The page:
This is the base class for all classes implementing the animation of a special property. It holds a Timer whose Tick events act as a heart pacemaker for the animation. It provides properties for controlling the animation (like Start(), Stop()...), properties for defining the general behavior, events notifying the outside world on what is going on, and also the logic to easily bind several animators together. The class itself is abstract. Thus, some concrete implementations are needed before anything can happen. Every inheriting animator has to override the properties StartValue, EndValue, and CurrentValueInternal which merely inform the base class about what the current state of the property to animate is and the information about the start and end states of the animation. Besides those, the function GetValueForStep has to be overridden. It takes a value from 0% to 100%, and should return an interpolated value between StartValue and EndValue. To make life of the implementers easier, AnimatorBase holds several static functions to help interpolate different types of values.

A bit more work is also required to make your own component working well together with the designer. Just have a look at the provided implementations to discover all the details.


This AnimatorBase implementation animates the back color of a given control.


This AnimatorBase implementation animates the fore color of a given control.


This AnimatorBase implementation animates the bounds of a given control. This can be the location and/or size. Several properties are given to specify what part of the bounds should be animated and what parts are static.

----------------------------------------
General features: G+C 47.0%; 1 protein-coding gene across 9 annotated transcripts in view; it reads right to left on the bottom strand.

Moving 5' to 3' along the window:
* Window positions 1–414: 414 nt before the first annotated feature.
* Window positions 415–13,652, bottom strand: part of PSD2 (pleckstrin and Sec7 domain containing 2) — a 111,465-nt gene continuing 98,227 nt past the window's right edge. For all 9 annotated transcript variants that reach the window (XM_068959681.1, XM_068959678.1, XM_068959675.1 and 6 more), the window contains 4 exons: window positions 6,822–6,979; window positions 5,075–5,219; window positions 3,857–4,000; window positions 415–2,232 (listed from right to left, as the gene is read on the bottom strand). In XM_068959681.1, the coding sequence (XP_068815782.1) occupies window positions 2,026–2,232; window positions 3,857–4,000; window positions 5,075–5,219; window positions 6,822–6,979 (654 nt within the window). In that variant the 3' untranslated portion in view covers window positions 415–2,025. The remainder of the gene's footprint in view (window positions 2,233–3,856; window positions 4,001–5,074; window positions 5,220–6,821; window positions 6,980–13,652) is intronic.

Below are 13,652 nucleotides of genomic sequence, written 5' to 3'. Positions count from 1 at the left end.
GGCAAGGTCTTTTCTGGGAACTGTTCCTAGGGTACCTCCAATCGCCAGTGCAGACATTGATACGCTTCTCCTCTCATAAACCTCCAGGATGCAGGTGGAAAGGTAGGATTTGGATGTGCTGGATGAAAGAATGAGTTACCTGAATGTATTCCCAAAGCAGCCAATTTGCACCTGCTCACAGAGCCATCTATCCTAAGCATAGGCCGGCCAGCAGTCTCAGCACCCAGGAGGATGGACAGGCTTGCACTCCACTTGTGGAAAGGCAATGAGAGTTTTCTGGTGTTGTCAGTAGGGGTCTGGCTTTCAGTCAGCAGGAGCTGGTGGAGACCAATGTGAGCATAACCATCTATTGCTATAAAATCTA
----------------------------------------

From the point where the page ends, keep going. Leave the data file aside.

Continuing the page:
This AnimatorBase implementation animates the opacity of a Form. It can be used to fade forms in or out.


This AnimatorBase implementation animates the Value of a TrackBar. It's probably not very useful in practice.

Component Gradients


This control is a container for other controls, and adds a border which fades out transparently to its edges. Thus, the more you come to the edge, the more you will see the background. It adjusts its DockPadding with the width of the border. Thus, you can insert controls and dock them, and they will adjust according to the border's width. The color of the border and its interior is set with the InnerColor property.

To achieve this effect, it overrides the OnPaint function. For greater speeds, it paints itself into a Bitmap whenever the properties change, and then just paints this bitmap. This technique is called double buffering. The painting itself is unsafe, and looks rather messy. It's greatly optimized for speed. Thanks to Christian Graus for his help regarding this. If you are interested in this special part, then have a look at his article series Image Processing for Dummies[^].


This control is derived from GradientBorder, and adds a text to it by extending OnPaint. It also has properties to adjust the location of the text. If you want to know how to work with the StringFormat class, you could have a look inside.


Now, we come to the classes where the Animations component comes into play. This class inherits AnimatorBase, and animates the InnerColor of a GradientBorder. Note that because GradientBorderLabel inherits GradientBorder, you can also animate it.


This class inherits AnimatorBase and animates the BorderWidth of a GradientBorder. Note that because GradientBorderLabel inherits GradientBorder, you can also animate it.


This class inherits GradientBorderLabel and integrates a GradientBorderInnerColorAnimator, a GradientBorderWidthAnimator, and a ControlForeColorAnimator. They are needed because this control has two states - one when the mouse is over it, and one when it is not. The control is animating between both states whenever the mouse enters or leaves it. It has many properties to affect this animation.

The whole animation part is hidden within the class. Thus, using it is relatively easy, because only some properties have to be set.